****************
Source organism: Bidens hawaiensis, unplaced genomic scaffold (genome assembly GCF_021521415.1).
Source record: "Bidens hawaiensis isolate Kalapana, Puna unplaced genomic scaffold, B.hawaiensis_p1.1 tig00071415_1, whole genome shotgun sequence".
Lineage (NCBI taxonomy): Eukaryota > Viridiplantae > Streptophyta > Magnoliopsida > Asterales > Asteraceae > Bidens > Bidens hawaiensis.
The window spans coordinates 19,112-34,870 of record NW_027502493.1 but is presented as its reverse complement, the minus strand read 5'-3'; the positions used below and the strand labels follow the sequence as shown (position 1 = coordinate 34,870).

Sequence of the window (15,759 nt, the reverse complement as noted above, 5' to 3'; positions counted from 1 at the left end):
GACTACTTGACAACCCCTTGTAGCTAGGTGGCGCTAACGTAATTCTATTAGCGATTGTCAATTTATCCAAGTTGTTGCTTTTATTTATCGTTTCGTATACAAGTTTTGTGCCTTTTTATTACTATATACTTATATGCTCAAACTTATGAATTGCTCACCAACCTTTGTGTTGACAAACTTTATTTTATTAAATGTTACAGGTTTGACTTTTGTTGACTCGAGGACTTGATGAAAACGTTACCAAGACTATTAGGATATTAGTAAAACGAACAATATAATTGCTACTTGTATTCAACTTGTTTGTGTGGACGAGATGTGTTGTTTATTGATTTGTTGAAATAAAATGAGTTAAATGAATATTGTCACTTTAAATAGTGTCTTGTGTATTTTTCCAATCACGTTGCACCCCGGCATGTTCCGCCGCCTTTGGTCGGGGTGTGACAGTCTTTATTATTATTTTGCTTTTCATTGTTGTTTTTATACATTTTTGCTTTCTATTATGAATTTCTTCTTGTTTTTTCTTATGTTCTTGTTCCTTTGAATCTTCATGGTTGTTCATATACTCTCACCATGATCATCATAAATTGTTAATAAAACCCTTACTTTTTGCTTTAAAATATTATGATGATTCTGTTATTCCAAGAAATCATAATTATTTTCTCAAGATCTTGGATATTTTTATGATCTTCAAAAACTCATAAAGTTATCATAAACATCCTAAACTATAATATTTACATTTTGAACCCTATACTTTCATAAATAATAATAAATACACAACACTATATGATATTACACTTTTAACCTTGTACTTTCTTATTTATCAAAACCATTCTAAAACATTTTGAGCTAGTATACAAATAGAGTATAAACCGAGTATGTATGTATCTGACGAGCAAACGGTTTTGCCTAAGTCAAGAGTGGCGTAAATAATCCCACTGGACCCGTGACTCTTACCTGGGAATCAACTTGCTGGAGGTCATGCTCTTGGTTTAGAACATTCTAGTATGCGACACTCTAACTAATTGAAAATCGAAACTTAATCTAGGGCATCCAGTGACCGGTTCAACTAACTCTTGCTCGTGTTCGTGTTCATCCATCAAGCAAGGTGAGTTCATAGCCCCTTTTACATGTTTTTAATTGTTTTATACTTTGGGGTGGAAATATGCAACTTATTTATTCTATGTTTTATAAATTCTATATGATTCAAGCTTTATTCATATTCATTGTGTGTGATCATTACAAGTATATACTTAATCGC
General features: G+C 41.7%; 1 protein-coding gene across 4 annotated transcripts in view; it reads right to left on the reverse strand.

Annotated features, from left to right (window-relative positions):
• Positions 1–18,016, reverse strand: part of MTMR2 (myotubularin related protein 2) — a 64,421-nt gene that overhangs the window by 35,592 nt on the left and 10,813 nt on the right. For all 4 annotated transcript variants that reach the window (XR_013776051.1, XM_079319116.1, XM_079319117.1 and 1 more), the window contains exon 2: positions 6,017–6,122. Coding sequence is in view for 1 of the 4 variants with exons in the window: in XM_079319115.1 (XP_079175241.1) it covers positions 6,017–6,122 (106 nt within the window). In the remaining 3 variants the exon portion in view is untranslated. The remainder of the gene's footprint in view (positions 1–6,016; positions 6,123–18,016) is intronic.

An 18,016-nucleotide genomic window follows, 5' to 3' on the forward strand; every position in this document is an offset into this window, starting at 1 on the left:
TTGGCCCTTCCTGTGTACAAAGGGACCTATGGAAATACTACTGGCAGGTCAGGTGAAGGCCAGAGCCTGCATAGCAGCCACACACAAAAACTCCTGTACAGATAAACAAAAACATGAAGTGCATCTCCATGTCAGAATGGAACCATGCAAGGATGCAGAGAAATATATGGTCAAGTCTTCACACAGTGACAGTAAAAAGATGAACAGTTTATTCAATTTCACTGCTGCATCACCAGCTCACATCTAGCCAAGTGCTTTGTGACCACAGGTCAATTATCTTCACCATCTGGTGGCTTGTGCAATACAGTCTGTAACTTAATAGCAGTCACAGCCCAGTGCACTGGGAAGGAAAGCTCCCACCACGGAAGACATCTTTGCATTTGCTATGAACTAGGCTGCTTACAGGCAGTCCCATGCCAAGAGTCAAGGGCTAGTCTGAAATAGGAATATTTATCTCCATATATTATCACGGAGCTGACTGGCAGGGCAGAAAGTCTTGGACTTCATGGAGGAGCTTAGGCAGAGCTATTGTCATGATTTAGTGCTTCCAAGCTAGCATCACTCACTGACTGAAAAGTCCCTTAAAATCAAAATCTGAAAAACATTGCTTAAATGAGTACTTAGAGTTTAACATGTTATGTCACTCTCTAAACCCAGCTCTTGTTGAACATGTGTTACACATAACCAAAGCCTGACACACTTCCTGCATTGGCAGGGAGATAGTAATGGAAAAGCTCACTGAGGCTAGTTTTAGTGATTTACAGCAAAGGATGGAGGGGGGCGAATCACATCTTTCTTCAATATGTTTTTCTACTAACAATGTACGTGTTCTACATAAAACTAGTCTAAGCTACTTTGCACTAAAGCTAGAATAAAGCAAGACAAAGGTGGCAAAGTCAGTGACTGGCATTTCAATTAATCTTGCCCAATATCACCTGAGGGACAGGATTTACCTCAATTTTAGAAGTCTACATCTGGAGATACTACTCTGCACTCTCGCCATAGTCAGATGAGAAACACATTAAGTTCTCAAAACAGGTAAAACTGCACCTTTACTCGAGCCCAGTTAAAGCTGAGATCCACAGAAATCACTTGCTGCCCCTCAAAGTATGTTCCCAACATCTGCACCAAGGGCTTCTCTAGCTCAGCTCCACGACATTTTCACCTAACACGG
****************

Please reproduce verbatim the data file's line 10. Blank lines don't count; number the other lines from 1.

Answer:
An 18,016-nucleotide genomic window follows, 5' to 3' on the forward strand; every position in this document is an offset into this window, starting at 1 on the left: